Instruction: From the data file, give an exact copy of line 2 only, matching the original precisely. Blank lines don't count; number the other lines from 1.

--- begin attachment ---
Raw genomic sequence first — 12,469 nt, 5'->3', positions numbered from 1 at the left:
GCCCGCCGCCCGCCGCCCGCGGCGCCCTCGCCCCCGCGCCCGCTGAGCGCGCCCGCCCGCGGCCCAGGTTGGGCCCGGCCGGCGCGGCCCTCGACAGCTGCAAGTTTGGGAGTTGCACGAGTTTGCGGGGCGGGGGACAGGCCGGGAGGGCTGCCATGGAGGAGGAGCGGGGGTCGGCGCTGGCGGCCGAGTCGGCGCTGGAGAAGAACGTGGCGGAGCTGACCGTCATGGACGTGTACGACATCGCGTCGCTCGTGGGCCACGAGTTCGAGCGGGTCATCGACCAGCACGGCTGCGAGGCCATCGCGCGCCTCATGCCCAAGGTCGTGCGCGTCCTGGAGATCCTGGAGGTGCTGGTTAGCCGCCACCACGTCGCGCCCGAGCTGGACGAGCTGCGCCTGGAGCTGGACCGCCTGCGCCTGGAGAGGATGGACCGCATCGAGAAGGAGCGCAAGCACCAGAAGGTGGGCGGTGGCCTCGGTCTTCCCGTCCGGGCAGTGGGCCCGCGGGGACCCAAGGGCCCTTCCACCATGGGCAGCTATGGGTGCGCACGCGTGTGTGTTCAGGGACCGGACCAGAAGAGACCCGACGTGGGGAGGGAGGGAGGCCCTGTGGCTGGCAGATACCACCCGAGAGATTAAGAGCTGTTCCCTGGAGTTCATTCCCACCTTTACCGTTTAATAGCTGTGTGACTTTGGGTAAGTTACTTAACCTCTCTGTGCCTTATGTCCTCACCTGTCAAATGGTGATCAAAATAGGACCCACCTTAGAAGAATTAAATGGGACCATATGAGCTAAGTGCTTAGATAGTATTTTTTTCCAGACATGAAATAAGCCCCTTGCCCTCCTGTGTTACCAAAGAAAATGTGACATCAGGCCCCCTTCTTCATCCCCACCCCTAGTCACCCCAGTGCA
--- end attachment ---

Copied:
GCCCGCCGCCCGCCGCCCGCGGCGCCCTCGCCCCCGCGCCCGCTGAGCGCGCCCGCCCGCGGCCCAGGTTGGGCCCGGCCGGCGCGGCCCTCGACAGCTGCAAGTTTGGGAGTTGCACGAGTTTGCGGGGCGGGGGACAGGCCGGGAGGGCTGCCATGGAGGAGGAGCGGGGGTCGGCGCTGGCGGCCGAGTCGGCGCTGGAGAAGAACGTGGCGGAGCTGACCGTCATGGACGTGTACGACATCGCGTCGCTCGTGGGCCACGAGTTCGAGCGGGTCATCGACCAGCACGGCTGCGAGGCCATCGCGCGCCTCATGCCCAAGGTCGTGCGCGTCCTGGAGATCCTGGAGGTGCTGGTTAGCCGCCACCACGTCGCGCCCGAGCTGGACGAGCTGCGCCTGGAGCTGGACCGCCTGCGCCTGGAGAGGATGGACCGCATCGAGAAGGAGCGCAAGCACCAGAAGGTGGGCGGTGGCCTCGGTCTTCCCGTCCGGGCAGTGGGCCCGCGGGGACCCAAGGGCCCTTCCACCATGGGCAGCTATGGGTGCGCACGCGTGTGTGTTCAGGGACCGGACCAGAAGAGACCCGACGTGGGGAGGGAGGGAGGCCCTGTGGCTGGCAGATACCACCCGAGAGATTAAGAGCTGTTCCCTGGAGTTCATTCCCACCTTTACCGTTTAATAGCTGTGTGACTTTGGGTAAGTTACTTAACCTCTCTGTGCCTTATGTCCTCACCTGTCAAATGGTGATCAAAATAGGACCCACCTTAGAAGAATTAAATGGGACCATATGAGCTAAGTGCTTAGATAGTATTTTTTTCCAGACATGAAATAAGCCCCTTGCCCTCCTGTGTTACCAAAGAAAATGTGACATCAGGCCCCCTTCTTCATCCCCACCCCTAGTCACCCCAGTGCA